Yet the army and police divisions have certainly expressed themselves in part along this fault line. The accretion in the police of numbers of people from the western part of the country who had closer relations with the Indonesian occupiers show that it is not simply a matter of geography or “ethnicity”. Rather “east/west” became to some extent at least a reflection of the unfinished business of the reconciliation vs. justice debate, and the politics of patronage. This is not at all to say the division is a mirage, but rather we need to look a lot harder at how regional division has overlaid other lines of conflict with nothing to do with region.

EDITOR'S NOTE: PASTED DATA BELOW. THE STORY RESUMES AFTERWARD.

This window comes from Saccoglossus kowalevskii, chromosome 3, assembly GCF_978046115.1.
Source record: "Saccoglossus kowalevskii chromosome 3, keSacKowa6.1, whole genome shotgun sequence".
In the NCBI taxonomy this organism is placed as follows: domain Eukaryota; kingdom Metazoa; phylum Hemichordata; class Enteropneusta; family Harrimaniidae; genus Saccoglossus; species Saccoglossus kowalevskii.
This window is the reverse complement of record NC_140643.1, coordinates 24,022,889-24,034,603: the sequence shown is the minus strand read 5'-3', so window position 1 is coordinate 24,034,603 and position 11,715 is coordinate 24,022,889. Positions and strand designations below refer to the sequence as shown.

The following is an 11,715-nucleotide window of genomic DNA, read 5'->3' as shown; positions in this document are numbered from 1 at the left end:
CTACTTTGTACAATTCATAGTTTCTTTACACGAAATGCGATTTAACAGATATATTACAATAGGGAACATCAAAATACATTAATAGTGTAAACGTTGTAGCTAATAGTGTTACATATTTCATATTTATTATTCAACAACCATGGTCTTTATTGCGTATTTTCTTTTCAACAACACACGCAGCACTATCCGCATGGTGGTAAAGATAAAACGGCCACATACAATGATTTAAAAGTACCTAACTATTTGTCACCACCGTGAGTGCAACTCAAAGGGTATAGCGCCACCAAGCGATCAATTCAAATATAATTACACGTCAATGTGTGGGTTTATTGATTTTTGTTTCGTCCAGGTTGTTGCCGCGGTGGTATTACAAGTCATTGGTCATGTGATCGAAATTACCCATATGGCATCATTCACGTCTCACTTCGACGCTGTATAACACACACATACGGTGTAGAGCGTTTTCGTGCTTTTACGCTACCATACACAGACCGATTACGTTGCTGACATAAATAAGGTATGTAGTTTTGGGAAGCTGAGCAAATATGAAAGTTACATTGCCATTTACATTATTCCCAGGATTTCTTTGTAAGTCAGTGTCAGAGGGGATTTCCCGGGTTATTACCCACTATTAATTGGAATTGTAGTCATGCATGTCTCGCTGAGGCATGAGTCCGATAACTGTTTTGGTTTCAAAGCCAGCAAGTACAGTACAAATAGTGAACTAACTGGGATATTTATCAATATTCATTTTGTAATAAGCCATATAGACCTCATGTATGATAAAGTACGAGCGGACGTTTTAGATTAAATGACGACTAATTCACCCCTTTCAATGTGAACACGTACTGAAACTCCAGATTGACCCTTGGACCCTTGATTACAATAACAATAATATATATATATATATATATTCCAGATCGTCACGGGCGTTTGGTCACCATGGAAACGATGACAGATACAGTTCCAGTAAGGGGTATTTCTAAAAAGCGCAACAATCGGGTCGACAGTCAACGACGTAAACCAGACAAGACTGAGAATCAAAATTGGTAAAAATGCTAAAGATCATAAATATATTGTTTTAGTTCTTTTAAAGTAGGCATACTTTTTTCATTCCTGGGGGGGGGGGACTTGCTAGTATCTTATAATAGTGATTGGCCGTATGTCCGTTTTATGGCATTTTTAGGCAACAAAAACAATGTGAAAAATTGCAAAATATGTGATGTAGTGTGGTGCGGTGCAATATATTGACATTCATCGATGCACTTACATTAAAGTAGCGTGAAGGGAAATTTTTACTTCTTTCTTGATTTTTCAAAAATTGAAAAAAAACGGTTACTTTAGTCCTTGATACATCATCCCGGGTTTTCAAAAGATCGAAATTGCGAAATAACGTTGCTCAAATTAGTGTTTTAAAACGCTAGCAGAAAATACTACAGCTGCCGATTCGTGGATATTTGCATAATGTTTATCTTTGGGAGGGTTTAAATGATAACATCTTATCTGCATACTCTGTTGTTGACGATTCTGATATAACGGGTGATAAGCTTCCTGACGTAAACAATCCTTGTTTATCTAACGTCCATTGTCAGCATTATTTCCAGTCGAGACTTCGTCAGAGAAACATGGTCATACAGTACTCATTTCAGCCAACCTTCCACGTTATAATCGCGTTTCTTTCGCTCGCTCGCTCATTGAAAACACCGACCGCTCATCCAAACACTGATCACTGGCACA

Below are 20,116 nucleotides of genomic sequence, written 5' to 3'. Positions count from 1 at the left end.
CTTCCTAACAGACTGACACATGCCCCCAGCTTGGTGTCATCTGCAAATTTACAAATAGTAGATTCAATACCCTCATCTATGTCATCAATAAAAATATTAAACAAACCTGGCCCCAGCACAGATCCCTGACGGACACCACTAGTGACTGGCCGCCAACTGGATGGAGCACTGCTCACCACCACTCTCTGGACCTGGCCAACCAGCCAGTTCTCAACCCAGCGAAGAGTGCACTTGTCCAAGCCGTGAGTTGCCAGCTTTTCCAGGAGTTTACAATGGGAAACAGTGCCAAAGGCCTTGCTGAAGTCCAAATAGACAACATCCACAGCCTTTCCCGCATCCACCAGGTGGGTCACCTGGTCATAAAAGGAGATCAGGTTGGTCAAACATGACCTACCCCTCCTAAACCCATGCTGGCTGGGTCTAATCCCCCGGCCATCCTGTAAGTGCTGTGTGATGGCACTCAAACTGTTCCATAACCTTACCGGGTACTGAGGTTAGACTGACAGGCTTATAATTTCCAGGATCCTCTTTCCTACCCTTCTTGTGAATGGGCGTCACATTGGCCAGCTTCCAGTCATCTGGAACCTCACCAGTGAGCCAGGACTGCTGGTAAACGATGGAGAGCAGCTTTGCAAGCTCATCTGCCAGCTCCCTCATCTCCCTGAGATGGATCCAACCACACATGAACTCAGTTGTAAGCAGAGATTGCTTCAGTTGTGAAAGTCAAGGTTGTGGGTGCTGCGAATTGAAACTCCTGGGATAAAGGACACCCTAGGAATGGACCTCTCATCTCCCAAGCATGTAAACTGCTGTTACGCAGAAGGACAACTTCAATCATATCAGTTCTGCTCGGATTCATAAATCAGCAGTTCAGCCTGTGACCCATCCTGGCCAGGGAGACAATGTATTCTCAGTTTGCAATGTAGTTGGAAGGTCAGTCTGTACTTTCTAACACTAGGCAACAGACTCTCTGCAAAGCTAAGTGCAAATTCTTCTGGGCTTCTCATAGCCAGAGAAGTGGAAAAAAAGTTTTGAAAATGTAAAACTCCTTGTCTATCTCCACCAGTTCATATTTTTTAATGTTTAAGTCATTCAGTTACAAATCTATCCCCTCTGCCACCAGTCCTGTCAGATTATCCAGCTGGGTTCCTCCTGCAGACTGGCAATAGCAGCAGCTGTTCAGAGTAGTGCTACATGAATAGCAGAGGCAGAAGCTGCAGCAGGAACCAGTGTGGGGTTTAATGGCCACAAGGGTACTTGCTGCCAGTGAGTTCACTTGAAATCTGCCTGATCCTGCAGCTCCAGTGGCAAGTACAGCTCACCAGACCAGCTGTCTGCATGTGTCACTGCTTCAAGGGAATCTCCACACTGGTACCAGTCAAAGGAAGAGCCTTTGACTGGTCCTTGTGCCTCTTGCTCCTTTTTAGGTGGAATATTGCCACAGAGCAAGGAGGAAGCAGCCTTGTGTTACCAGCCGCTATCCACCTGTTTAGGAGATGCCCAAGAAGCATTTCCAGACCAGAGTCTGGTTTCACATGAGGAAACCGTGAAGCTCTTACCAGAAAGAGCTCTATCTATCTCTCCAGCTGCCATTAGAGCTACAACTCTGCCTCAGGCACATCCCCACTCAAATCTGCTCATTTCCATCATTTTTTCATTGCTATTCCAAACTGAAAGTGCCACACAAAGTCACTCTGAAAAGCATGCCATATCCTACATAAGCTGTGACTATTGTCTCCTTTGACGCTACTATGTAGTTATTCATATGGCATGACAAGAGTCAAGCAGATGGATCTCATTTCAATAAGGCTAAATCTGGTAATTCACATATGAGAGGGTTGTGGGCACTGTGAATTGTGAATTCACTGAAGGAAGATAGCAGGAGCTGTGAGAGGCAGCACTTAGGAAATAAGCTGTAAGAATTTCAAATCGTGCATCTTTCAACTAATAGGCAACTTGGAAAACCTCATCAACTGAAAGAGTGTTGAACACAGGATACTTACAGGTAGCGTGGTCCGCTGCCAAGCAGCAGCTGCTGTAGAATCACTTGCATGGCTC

More importantly, we have almost no informed reports on the political dynamics of the uses and promotion of this division either within the army and the police or amongst the well-organised rioters. “Conflict entrepreneurs” is a term well suited to those who are exploiting confused situations like this. We know that text messages on mobile phones – some based on honest fears, some intended to manufacture fear based on false information – were skilfully used to cause terror, confusion and flight. We also know that rioters and teams of young men targeting particular individuals – to burn houses, loot government departments and agencies, intimidate and in some cases to murder – have been coordinated by mobile phone. Criminal gangs have also used mobile phones to coordinate lootings. The key question is who was coordinating these destabilising political actions? Is more than one elite group using such tactics? Who is coordinating with whom? It appears to be a complex situation with more than one set of oppositions as well as different opportunists involved.